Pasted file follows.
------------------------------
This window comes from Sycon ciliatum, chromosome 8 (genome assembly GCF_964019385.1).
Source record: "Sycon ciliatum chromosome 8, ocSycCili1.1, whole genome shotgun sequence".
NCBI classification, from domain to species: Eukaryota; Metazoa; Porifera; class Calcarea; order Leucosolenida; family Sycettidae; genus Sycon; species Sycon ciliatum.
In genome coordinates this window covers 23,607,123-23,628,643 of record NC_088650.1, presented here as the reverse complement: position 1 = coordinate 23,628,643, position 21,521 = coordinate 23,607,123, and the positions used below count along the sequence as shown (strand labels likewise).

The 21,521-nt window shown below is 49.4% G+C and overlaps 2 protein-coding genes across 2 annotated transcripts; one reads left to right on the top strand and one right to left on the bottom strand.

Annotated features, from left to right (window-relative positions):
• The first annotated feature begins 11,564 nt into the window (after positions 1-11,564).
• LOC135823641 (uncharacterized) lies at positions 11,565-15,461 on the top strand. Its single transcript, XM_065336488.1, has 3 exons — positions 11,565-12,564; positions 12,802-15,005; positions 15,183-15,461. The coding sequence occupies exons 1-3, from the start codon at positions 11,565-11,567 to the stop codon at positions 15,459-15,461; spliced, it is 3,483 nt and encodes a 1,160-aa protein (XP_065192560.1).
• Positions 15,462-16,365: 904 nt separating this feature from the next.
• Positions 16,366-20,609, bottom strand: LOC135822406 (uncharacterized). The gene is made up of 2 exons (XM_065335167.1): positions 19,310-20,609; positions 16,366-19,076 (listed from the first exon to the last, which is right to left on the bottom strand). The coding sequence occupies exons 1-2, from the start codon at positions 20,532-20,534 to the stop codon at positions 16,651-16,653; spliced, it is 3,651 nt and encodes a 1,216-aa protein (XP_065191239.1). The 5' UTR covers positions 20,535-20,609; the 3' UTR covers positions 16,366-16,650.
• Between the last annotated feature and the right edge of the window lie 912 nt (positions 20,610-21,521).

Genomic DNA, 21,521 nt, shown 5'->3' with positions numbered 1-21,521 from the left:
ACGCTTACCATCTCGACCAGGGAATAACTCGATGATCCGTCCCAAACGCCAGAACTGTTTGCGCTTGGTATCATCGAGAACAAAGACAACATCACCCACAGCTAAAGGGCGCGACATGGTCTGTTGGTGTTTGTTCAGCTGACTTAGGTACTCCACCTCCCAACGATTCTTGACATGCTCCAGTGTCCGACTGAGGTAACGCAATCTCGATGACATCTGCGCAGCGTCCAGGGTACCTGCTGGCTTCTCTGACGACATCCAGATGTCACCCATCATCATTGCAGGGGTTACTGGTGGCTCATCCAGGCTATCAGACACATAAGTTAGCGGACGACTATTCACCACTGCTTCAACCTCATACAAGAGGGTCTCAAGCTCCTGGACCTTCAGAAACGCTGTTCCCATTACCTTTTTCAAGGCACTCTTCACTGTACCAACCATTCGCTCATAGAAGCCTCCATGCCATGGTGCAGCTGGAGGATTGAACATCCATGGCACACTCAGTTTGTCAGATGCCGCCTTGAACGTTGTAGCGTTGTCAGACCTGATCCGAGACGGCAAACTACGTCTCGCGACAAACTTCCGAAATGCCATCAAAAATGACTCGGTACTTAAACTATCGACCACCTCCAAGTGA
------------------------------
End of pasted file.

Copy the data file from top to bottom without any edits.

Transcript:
This window comes from Sycon ciliatum, chromosome 8 (genome assembly GCF_964019385.1).
Source record: "Sycon ciliatum chromosome 8, ocSycCili1.1, whole genome shotgun sequence".
NCBI classification, from domain to species: Eukaryota; Metazoa; Porifera; class Calcarea; order Leucosolenida; family Sycettidae; genus Sycon; species Sycon ciliatum.
In genome coordinates this window covers 23,607,123-23,628,643 of record NC_088650.1, presented here as the reverse complement: position 1 = coordinate 23,628,643, position 21,521 = coordinate 23,607,123, and the positions used below count along the sequence as shown (strand labels likewise).

The 21,521-nt window shown below is 49.4% G+C and overlaps 2 protein-coding genes across 2 annotated transcripts; one reads left to right on the top strand and one right to left on the bottom strand.

Annotated features, from left to right (window-relative positions):
• The first annotated feature begins 11,564 nt into the window (after positions 1-11,564).
• LOC135823641 (uncharacterized) lies at positions 11,565-15,461 on the top strand. Its single transcript, XM_065336488.1, has 3 exons — positions 11,565-12,564; positions 12,802-15,005; positions 15,183-15,461. The coding sequence occupies exons 1-3, from the start codon at positions 11,565-11,567 to the stop codon at positions 15,459-15,461; spliced, it is 3,483 nt and encodes a 1,160-aa protein (XP_065192560.1).
• Positions 15,462-16,365: 904 nt separating this feature from the next.
• Positions 16,366-20,609, bottom strand: LOC135822406 (uncharacterized). The gene is made up of 2 exons (XM_065335167.1): positions 19,310-20,609; positions 16,366-19,076 (listed from the first exon to the last, which is right to left on the bottom strand). The coding sequence occupies exons 1-2, from the start codon at positions 20,532-20,534 to the stop codon at positions 16,651-16,653; spliced, it is 3,651 nt and encodes a 1,216-aa protein (XP_065191239.1). The 5' UTR covers positions 20,535-20,609; the 3' UTR covers positions 16,366-16,650.
• Between the last annotated feature and the right edge of the window lie 912 nt (positions 20,610-21,521).

Genomic DNA, 21,521 nt, shown 5'->3' with positions numbered 1-21,521 from the left:
ACGCTTACCATCTCGACCAGGGAATAACTCGATGATCCGTCCCAAACGCCAGAACTGTTTGCGCTTGGTATCATCGAGAACAAAGACAACATCACCCACAGCTAAAGGGCGCGACATGGTCTGTTGGTGTTTGTTCAGCTGACTTAGGTACTCCACCTCCCAACGATTCTTGACATGCTCCAGTGTCCGACTGAGGTAACGCAATCTCGATGACATCTGCGCAGCGTCCAGGGTACCTGCTGGCTTCTCTGACGACATCCAGATGTCACCCATCATCATTGCAGGGGTTACTGGTGGCTCATCCAGGCTATCAGACACATAAGTTAGCGGACGACTATTCACCACTGCTTCAACCTCATACAAGAGGGTCTCAAGCTCCTGGACCTTCAGAAACGCTGTTCCCATTACCTTTTTCAAGGCACTCTTCACTGTACCAACCATTCGCTCATAGAAGCCTCCATGCCATGGTGCAGCTGGAGGATTGAACATCCATGGCACACTCAGTTTGTCAGATGCCGCCTTGAACGTTGTAGCGTTGTCAGACCTGATCCGAGACGGCAAACTACGTCTCGCGACAAACTTCCGAAATGCCATCAAAAATGACTCGGTACTTAAACTATCGACCACCTCCAAGTGA